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Dangerous Visions (Anglais) Broché – 9 février 2012
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Description du produit
Revue de presse
Présentation de l'éditeur
Anthologies seldom make history, but Dangerous Visions is a grand exception. Harlan Ellison's 1967 collection of science fiction stories set an almost impossibly high standard, as more than a half dozen of its stories won major awards - not surprising with a contributors list that reads like a who's who of 20th-century SF:
Evensong by Lester del Rey | Flies by Robert Silverberg | The Day After the Day the Martians Came by Frederik Pohl | Riders of the Purple Wage by Philip José Farmer | The Malley System by Miriam Allen deFord | A Toy for Juliette by Robert Bloch | The Prowler in the City at the Edge of the World by Harlan Ellison | The Night That All Time Broke Out by Brian W. Aldiss | The Man Who Went to the Moon - Twice by Howard Rodman | Faith of Our Fathers by Philip K. Dick | The Jigsaw Man by Larry Niven | Gonna Roll the Bones by Fritz Leiber | Lord Randy, My Son by Joe L. Hensley | Eutopia by Poul Anderson | Incident in Moderan and The Escaping by David R. Bunch | The Doll-House by James Cross | Sex and/or Mr. Morrison by Carol Emshwiller | Shall the Dust Praise Thee? by Damon Knight | If All Men Were Brothers, Would You Let One Marry Your Sister? by Theodore Sturgeon | What Happened to Auguste Clarot? by Larry Eisenberg | Ersatz by Henry Slesar | Go, Go, Go, Said the Bird by Sonya Dorman | The Happy Breed by John Sladek | Encounter with a Hick by Jonathan Brand | From the Government Printing Office by Kris Neville | Land of the Great Horses by R. A. Lafferty | The Recognition by J. G. Ballard | Judas by John Brunner | Test to Destruction by Keith Laumer | Carcinoma Angels by Norman Spinrad | Auto-da-Fé by Roger Zelazny | Aye, and Gomorrah by Samuel R. Delany
Unavailable for 15 years, this huge anthology now returns to print, as relevant now as when it was first published.
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Commentaires client les plus utiles sur Amazon.com
Even the most conventional story in the book, "The Jigsaw Man" by Larry Niven, extrapolates a current trend to an unhappy future (at least for the protagonist).
This is not a bad thing. Golden Age SF is full of stories where the future is good and the protagonists overcome the central challenge. The time was ripe for a collection of dystopian stories.
And some of the stories fall outside this theme. After all, Ellison's stated goal is fresh, taboo-breaking stories, and there's more to that than bad views of the future. Theodore Sturgeon breaks taboos and stays upbeat. Norman Spinrad writes a psychedelic fable and makes it work. Philip Jose Farmer's story is so weird that I couldn't even understand the first few pages, and I didn't even notice when it did start to make sense. And Fritz Leiber doesn't break any taboos but damn his story swings.
Ellison got Asimov to write an introduction, a classy touch -- a way of showing respect to the old school while starting a new one.
Because it is WONDERFUL. Yes, I've read at least half the stories elsewhere in other collections; yes, some of them are dated (especially Fred Pohl's); no, some of the concepts are not so dangerous anymore - but as a collection, for someone who is genuinely interested in how SF has evolved, this was brilliant.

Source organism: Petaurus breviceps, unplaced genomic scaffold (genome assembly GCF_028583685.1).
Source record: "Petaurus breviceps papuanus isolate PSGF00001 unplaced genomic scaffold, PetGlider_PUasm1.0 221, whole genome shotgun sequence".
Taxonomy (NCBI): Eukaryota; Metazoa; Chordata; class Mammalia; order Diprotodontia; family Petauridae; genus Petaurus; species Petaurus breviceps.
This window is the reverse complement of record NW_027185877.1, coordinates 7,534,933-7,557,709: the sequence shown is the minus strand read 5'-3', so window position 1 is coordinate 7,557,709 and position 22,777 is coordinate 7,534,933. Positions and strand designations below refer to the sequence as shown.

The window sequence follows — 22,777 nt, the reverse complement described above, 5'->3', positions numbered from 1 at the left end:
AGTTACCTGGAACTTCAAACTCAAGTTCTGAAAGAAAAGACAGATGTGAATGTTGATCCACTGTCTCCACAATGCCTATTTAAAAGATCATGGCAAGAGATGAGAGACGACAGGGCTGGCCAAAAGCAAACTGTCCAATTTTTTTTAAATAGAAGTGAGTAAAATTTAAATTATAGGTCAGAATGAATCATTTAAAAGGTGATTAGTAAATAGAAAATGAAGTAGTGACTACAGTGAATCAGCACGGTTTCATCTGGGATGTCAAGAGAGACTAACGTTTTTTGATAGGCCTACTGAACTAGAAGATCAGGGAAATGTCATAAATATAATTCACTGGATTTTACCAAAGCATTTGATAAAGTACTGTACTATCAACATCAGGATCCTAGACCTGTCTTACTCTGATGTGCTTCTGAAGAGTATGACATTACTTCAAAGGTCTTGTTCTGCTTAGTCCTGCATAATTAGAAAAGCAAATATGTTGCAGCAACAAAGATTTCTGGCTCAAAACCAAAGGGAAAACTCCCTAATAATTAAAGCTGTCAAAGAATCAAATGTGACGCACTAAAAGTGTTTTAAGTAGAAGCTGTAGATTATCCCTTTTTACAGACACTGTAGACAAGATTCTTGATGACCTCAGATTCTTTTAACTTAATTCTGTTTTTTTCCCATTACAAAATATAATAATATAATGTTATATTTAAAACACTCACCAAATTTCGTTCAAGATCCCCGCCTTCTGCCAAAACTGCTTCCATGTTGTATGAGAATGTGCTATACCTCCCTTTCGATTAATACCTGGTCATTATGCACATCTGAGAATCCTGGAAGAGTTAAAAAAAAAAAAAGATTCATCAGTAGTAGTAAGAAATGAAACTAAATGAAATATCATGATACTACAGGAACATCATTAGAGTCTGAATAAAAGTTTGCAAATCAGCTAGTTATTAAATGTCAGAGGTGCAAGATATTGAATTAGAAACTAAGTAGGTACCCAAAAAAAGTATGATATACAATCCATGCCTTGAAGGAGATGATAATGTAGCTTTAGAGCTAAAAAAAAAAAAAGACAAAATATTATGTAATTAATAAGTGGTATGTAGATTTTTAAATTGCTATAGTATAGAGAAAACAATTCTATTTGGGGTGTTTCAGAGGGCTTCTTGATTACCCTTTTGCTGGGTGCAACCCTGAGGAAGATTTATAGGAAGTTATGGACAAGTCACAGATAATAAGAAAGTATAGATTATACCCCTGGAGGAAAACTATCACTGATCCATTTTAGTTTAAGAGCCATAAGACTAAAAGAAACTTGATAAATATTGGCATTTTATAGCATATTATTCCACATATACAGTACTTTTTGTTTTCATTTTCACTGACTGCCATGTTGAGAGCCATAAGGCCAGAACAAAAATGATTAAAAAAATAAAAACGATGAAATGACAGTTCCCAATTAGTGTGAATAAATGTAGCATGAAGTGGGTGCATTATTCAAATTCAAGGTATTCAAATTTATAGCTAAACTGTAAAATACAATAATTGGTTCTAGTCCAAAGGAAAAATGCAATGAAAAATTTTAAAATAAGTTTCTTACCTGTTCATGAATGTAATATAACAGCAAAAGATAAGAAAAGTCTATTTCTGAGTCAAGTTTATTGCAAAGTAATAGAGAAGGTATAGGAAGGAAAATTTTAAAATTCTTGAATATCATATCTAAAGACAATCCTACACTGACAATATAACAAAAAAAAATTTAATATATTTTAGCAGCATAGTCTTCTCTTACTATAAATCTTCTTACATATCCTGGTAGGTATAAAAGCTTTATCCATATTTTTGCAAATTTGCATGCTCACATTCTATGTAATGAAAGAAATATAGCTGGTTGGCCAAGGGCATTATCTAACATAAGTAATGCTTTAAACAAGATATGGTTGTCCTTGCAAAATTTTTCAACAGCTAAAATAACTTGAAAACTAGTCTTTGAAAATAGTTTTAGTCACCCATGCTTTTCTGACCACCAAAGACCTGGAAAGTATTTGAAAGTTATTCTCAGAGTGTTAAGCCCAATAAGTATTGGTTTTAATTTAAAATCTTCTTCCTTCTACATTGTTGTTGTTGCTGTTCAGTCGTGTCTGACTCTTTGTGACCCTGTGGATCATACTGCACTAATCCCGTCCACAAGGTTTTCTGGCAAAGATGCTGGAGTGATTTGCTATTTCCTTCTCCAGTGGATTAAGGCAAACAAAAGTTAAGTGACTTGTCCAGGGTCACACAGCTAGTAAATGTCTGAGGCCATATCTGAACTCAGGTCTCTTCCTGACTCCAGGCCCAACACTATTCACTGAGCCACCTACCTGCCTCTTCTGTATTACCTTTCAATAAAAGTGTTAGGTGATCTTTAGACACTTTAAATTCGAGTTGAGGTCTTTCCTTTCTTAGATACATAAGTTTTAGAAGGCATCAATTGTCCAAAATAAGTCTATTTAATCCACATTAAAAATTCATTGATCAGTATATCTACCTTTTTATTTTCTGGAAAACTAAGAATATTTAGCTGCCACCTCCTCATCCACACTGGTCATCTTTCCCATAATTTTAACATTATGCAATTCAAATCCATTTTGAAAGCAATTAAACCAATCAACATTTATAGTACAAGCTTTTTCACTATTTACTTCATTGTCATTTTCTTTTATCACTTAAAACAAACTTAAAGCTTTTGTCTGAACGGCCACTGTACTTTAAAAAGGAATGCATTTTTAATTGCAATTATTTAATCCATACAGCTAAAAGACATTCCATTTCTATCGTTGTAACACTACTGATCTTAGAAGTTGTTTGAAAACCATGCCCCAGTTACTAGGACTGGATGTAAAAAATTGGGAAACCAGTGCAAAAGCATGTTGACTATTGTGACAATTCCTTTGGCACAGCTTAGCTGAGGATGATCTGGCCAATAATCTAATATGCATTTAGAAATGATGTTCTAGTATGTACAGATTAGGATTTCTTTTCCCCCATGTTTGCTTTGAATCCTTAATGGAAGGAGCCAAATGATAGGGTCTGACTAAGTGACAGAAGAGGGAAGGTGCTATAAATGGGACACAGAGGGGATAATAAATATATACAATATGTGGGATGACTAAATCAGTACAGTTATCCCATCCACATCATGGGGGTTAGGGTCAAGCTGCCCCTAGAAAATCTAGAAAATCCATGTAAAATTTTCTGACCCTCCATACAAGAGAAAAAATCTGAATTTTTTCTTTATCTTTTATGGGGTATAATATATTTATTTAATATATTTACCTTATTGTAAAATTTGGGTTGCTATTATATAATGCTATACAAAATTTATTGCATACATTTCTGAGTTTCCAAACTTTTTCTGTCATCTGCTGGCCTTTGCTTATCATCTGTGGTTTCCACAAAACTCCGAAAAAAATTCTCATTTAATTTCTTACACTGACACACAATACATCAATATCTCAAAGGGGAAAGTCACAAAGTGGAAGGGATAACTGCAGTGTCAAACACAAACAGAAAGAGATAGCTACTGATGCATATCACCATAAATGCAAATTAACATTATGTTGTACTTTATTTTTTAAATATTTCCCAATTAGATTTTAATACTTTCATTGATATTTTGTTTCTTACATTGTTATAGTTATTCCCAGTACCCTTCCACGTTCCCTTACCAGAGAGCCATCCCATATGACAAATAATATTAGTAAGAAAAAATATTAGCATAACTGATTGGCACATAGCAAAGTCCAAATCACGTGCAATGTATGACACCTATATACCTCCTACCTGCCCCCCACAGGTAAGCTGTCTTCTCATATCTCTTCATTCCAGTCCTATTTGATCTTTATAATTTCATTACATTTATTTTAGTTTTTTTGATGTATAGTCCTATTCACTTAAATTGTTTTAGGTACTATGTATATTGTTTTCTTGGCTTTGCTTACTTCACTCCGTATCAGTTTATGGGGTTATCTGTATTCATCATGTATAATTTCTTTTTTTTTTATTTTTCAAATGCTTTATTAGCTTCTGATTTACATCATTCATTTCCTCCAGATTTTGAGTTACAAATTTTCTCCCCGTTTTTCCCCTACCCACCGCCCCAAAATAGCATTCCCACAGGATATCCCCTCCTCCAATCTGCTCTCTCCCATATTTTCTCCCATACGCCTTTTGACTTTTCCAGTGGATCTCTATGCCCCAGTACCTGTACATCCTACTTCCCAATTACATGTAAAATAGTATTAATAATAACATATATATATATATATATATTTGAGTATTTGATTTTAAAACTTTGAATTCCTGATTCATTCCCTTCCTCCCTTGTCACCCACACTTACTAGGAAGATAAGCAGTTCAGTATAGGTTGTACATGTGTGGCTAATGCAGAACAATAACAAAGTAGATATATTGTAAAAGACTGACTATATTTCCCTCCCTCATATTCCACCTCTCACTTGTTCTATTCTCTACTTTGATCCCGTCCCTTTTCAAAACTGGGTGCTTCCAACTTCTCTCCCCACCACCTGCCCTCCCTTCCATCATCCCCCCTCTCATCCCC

One could wish that Harlan Ellison had restrained himself a little - he is so over-the-top he comes over like an excited over-erudite schoolkid - but the afterwords to each story by the authors were wonderful, and give a real insight into the Why of each story.
For history buffs, then, and those who REMEMBER the Golden Age and th New Wave (I was there for the end of one, and during the next) - a Must Read.
For youngsters: go on - find out why your parents liked it! Thrill at teh wild punny ride of The Purple Wage with Phil J Farmer; go on another crazy, androgynous ride with Chip Delany; feel a chill go down your spine with Robert Bloch and Ellison's Jack the Ripper. But ENJOY!
I have to admit I didn't find much of it dangerous, but I could see that that wouldn't have been true back when it was first published. We're different now and what we've seen in our entertainment has changed much in the last 40 years. We've matured. Most of the stories are well written, though, and it doesn't matter if they are no longer dangerous. Carol Emshwiller's writing style is as fresh now as it was back in the 60s. Same with PKD. Great discoveries for me include the Hollywood writer: Howard Rodman; the weird writer: David R. Bunch; the beautiful writer: Roger Zelazny; the tried and true writer: Lester Del Rey.
The most dangerous story here was Theodore Sturgeon's. It was a tale of accepted incest. Still controversial and weird in my opinion. I am a fan of Sturgeon's work, but I must say, this story felt overwritten to me. A disappointment almost. He's a great writer and I enjoyed the ride, but it did go on a bit.
Good book to have in your collection because there are so many references to it. And when it comes to science fiction, anything new is old after a decade, so you can't expect it to remain astounding, amazing, dangerous forever.
The main thing is the literary quality. It's tops. That more than anything else has kept this book on the required reading pile. You could have worse homework.